I’m serious. Internet searches on “American Muslims and climate change” (or variations on that theme) yield Secretary of State John Kerry explaining that Americans have a Biblical mandate to help Muslim countries cope with climate change. Arguably, he’s right–more on that later–but he fills up literally pages of search results. Interestingly, mixed in with John Kerry were a few sites that appeared to feature assertions and Muslims and climate change are together some kind of scourge against American freedom, but I did not click on those links. Basically, my search engine reacted as though I’d asked about “America, Muslims, and change” and ignored the American Muslims.
But there are American Muslim environmentalist organizations and there is information on climate change and Islam as a whole. There is, in fact, an Islamic environmental consciousness and Muslims often have less difficulty reconciling science and religion than many Christians do.
Although concern about modern environmental problems originated in “the West” (a rather puzzling code word for the European-derived cultural continuum), the Islamic world has had its own environmental movement since the 1970’s. Resistance to the issue has not been religious but political. Many protest, with some justification, that environmental degradation is an essentially “western” problem and that the “western” countries first got rich by fouling their lands and then decided that pollution is bad just as other countries are starting to make some money, too.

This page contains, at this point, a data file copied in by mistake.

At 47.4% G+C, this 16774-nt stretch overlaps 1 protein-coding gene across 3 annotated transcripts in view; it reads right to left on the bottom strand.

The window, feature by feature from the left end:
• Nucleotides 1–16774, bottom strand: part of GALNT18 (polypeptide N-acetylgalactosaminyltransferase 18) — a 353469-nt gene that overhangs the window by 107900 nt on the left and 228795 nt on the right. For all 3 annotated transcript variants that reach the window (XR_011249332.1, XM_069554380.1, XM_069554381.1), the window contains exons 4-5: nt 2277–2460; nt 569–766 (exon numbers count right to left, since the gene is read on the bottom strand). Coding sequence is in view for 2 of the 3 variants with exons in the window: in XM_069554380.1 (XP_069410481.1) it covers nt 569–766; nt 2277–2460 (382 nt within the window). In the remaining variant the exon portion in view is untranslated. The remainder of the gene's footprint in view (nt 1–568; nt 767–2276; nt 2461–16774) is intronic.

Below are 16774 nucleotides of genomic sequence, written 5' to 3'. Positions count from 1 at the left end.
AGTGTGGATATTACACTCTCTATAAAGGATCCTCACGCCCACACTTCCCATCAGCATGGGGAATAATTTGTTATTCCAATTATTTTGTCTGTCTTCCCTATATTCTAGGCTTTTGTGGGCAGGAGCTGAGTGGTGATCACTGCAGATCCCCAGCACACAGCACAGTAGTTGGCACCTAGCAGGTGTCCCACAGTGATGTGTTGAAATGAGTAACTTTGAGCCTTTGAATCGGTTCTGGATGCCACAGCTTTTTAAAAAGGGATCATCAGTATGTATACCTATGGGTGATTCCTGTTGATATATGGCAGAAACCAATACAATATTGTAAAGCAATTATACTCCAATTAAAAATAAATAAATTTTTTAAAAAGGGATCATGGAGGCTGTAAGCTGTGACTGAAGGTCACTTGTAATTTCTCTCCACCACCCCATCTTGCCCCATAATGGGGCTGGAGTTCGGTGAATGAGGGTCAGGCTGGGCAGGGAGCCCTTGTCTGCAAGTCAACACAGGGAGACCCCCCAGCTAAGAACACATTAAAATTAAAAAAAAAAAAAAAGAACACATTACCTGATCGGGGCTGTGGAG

Where religious issues are a barrier to the environmental message, it’s often that environmentalists are not being religious enough; Muslim communities sometimes drop unsustainable practices very quickly once the issue is framed in terms of their own values. Islam not only includes a concept of environmental stewardship equivalent to some Christian interpretations of “dominion over the Earth,” but also has a rich tradition of appreciating and studying the natural world in a religious context. To quote Sarah Jawaid, director of Green Muslims, in Washington, DC:
In the Quran, God identifies nature as a tapestry of signs for man to reflect upon his existence, just as the verses within the Quran are also considered signs, sharing the same Arabic word, ayat.